2.) I then look at “pages” and see which pages have a lot of rankings and keywords “nearly” on page 1. For example, you might think you want to do your link building to your main money page, but Semrush might show you that another post is actually much closer. It could already have 1 or 2 keywords on page 1 or at the top of page 2.
For me, this would go straight on the list of potential link building targets. I’d do further analysis into the competition before deciding 100% to target this post, but Semrush is responsible for putting it on my radar.
It’s all too easy for us to get blinkered vision and just focus on 1 or 2 posts, without realizing we could get some other posts earning money in the meantime, just by giving them a bit of link juice.
Using Semrush To Mimic Competitor Rankings
I use the word competitor lightly, because a lot of other sites in your niche might not really represent pure competition. What Semrush defines as your competition is a site you share other keywords with.
For example, perhaps your site ranks for 200 keywords, and another site ranks for 2,000, but 150 of them are the same ones you rank for. They’d show up as a competitor, right here:
Now, what we have above is a list of 302 organic competitors. Here’s how we use it:
1.) Starting with the competitors that share the most common keywords (in this case, nichehacks), we could click on them, and then get a list of all the keywords they rank for.
2.) By manually going through the list, we’re going to get dozens of ideas for keywords we hadn’t thought of targeting. Some of them will be “quick win” keywords that we can add into our existing articles to increase the keywords they rank for. Others will give us entire new article ideas.
Just because a competitor ranks for a keyword, doesn’t mean we are automatically going to rank for it too just because we wrote an article. However, it’s great for finding new content gaps and opportunities.
3.) For further wins, look for keywords where your competitor ranks for them, but the article they are ranking isn’t all that relevant. For example, maybe a competitor ranks highly for something like “roll on vs aerosol deodorant”, but the article ranking is not that related to the keyword. It could be something like, “best roll on deodorant”.
The fact they’re ranking highly for it without really targeting it or writing something useful, shows an opportunity. You can write an article that targets the keyword more accurately, and you’ll have a pretty good chance of ranking well for it.
Not every competitor will have keywords like this, but if you spend enough time, you’ll be able to find some.
4.) Additionally, you can look at the competitors for one of your specific posts and see if you’ve missed any keywords. Let’s say you have a post on page 1 of Google and it ranks for 20 different keywords. Maybe the other sites on rank 1 with you are ranking for 30 or 40 keywords with the same posts.
If you go through each one of those posts and see what they’re ranking for that you’ve missed, and then go back and add them to your post, you’ll not fail to increase your traffic to that post, and might even rank a bit higher as a result.
This is similar to the “quick win” opportunities mentioned above.
Use It To Find “Weak” Forum Keywords
It’s well documented that when you find a keyword where 1 or more forums are ranking, that keyword should be easy to rank for. The problem is, how do you find keywords where forums are ranking?
You find some forums, you enter their URL’s into Semrush, and you use a filter to find all the keywords they rank on page 1 for.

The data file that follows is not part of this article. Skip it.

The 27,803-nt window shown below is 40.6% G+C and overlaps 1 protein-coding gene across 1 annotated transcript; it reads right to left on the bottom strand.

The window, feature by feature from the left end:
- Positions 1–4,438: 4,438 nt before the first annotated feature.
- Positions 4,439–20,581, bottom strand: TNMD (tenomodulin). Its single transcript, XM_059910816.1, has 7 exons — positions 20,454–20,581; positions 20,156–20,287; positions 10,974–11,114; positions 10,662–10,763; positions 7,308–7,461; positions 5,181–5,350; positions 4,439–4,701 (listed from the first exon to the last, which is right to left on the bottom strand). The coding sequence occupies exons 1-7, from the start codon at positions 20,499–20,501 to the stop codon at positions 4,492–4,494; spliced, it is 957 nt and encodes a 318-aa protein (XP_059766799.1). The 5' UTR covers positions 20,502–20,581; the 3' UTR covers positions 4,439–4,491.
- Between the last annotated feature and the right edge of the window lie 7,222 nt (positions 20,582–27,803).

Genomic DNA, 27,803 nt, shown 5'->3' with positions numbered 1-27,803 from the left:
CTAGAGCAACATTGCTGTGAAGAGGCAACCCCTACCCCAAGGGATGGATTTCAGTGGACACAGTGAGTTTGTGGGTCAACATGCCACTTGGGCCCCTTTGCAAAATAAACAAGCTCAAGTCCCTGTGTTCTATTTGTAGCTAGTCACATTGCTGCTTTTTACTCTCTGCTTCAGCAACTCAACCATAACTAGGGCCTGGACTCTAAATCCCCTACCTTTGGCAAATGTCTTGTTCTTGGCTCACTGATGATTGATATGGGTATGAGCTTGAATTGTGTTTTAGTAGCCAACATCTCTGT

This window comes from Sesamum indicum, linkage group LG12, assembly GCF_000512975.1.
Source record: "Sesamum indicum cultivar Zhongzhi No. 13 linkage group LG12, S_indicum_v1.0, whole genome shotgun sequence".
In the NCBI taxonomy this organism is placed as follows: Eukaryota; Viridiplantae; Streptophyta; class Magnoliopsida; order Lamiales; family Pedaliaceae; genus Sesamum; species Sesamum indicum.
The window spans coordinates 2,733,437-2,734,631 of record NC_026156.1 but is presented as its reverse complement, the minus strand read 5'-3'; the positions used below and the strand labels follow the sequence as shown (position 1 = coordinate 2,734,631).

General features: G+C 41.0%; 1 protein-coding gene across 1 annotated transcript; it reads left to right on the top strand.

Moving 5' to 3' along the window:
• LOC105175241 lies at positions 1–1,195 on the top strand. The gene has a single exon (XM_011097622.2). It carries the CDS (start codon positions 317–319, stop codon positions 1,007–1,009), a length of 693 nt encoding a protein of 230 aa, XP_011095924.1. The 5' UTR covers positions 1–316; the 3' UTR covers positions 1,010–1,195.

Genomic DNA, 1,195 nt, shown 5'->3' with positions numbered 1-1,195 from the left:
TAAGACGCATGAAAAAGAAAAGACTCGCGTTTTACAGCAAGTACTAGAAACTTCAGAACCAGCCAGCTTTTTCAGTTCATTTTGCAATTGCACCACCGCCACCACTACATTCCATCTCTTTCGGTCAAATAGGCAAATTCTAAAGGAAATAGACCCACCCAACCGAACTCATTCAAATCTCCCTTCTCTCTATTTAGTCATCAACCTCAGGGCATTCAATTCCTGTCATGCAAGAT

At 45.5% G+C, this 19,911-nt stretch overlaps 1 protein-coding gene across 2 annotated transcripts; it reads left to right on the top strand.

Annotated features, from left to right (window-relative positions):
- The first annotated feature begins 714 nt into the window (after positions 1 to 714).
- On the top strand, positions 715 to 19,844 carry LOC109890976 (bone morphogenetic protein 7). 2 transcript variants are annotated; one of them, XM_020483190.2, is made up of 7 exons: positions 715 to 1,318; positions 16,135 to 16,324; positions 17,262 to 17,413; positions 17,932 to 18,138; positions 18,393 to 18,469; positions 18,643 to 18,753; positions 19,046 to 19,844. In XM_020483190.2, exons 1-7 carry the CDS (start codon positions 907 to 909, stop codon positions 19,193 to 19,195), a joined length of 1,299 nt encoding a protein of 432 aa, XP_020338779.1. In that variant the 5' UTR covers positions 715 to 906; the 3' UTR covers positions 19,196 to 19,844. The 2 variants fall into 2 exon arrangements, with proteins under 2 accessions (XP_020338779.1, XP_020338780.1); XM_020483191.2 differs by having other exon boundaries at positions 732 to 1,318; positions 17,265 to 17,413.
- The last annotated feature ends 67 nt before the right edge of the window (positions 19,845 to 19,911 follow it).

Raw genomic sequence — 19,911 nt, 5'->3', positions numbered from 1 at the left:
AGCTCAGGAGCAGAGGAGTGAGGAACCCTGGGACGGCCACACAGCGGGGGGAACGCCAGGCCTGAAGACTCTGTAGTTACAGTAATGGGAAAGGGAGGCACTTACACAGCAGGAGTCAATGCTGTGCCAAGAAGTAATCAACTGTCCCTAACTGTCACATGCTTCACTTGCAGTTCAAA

To make it even better, filter it to only show the ones they rank in the top 3 for.
I’ve used this to find dozens of keywords in almost every niche I’ve entered, and at least 30% of them I ranked for very quickly.
Josh is the man behind this strategy, which I’ve linked to right at the start of this article. If you want to know more about it, you can follow this link as well.
Semrush Pricing – Is It Worth It?
I’ve just shown you an almost infinite number of ways to use Semrush. Ok, only 4 ways, but they’ll keep you busy for what seems like an eternity.
The question is, does it pay for itself, and how much is that exactly?
The snapshot above shows the three pricing tiers available. To learn more about exactly what comes with the plans, go here. You can also get a 7 day free trial through that link.
Anyway, let’s talk numbers.
$99 per month is no small fee, and the average beginner niche site builder may not be able to afford it.
That’s fine, because if you are a complete beginner and don’t have the budget yet, you also don’t need to get semrush yet. It’s not something you can really benefit from until you either have a number of sites and regularly use this tool…or until one of your sites starts getting itself some rankings.
In my case, I signed up for a free trial once my site started making $100 per month, and I had scaled that to $500 per month within 3-4 short months. Semrush played a large part in that.
Essentially, you need to be earning some money and getting some rankings and traffic in order to really benefit from it (though you will still benefit in an earlier stage if you can afford it now).
Once you use it though, it pays for itself quite quickly.
If you’re able to increase the number of keywords you rank for, increase the positions they rank at, and get new content ideas all with one tool, you’ll definitely increase your revenue beyond $99 per month.
Only you can say if you have the budget for it. I will say that you don’t absolutely 100% need Semrush in order to succeed, but if you can afford it, you will absolutely benefit.
If I Could Only Use One Tool
I would probably struggle with only using one tool! However, if I did only have access to one…Semrush would definitely be a contender for that tool.
It depends, does WordPress count?
All joking aside, it’s for good reason that I use this tool almost every day, and if you can afford it, you’ll love it.
Remember, you can click the banner below to get a 7-day free trial.